before the attack on marcelo, they attacked another immigrant who was a naturalized u.s. citizen from columbia who have been here for more than 30 years, hector. he was working in a restaurant and was walking home and they attacked him. he ran to a house called the lights went on and he was saved. they went on and be found and killed the lucero. no one asked him where are you from, what language do you speak. it was just based on appearance. it's a very, very complicated thing and very scary issue. but i think i'm going to stop. i am all talked out. thank you so much and we can keep this conversation going. thanks so much for being here. [applause] >>> here's a look at some of the best-selling nonfiction books according to "the wall street journal." this reflects sales as of november 17. >>> the author you may not have heard of but you might have seen his work is kevin kallaugher, the editorial cartoonist for the economist. how did you come up with the idea of putting all of your work into a book? >> this year celebrated my 35th year with the economist magazine. i thought this would b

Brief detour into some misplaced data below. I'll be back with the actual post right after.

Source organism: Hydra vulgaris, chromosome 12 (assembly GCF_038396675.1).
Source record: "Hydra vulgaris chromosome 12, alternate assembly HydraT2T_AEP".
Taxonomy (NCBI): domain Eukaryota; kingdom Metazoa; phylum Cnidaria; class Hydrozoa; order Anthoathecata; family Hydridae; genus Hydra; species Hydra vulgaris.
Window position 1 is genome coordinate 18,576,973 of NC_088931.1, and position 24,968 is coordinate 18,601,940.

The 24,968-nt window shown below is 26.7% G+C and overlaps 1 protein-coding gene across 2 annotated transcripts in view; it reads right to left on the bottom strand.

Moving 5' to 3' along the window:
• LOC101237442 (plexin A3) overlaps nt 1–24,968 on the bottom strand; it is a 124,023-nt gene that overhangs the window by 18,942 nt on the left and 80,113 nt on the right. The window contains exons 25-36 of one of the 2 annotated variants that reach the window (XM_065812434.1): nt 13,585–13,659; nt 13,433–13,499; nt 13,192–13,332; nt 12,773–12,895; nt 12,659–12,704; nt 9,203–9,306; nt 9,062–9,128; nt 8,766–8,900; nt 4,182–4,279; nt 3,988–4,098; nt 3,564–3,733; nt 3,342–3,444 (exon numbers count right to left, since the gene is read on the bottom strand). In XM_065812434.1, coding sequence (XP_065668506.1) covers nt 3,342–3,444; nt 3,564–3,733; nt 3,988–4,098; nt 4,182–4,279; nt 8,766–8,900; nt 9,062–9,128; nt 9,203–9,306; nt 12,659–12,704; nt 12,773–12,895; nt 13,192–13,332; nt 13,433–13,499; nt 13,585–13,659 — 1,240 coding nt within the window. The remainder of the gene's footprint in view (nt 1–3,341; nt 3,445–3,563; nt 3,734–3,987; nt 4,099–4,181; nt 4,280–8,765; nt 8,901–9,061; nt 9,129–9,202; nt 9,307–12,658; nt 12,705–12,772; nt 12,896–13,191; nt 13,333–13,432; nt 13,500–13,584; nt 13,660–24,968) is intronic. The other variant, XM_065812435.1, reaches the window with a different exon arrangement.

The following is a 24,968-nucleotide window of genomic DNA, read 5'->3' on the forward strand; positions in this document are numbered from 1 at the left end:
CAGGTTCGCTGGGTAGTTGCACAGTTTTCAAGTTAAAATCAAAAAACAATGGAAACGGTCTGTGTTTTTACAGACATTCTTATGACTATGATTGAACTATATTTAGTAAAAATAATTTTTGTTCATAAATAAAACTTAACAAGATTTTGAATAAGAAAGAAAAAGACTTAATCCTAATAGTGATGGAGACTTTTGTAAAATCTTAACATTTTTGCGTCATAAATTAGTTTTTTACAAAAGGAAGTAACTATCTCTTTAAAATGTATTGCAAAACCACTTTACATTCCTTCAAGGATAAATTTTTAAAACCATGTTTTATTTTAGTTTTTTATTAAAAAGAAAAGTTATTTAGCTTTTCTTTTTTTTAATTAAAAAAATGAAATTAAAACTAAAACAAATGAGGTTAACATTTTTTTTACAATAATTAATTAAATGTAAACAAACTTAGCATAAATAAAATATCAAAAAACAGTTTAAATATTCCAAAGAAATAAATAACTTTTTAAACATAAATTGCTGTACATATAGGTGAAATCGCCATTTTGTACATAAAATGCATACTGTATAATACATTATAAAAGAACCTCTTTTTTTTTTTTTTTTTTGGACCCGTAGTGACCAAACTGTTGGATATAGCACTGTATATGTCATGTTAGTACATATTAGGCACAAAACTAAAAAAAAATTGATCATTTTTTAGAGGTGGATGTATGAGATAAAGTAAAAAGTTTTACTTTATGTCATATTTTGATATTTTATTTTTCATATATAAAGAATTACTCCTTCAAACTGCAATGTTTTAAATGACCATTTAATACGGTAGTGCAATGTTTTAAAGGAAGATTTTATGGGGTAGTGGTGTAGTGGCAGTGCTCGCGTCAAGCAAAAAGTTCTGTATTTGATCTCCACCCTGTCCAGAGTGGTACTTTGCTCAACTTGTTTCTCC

plated of america the beautiful and the immigration officer said it will she was not what it is which is the star spangled banner, but i'm afraid that's one wrong. you've only got nine more chances. a distinct possibility vimy denied permission. and then was one man. complicated story helicon about. they have not talked to people to take the oath on the after deck of the u.s.s. constitution which is this wonderful sailing vessel, the oldest commission water should actually in the world. nelson's victory. but this one does. so the of was performed on independence day 2011 during a hot day. it was just magical an incredibly moving paid have to say. i've never seen an immigration ceremony, all people who suddenly were free to do with their waste. and they can vote. they had no fear of arrest. all of it. it was wonderful. the judges on the end was as remarkable woman who has now become a great personal friend. i have lunch with her. she is called marion bolar. she was the judge at the moment in charge of the boston america to the boston marathon bombing case. when that yemen will cut she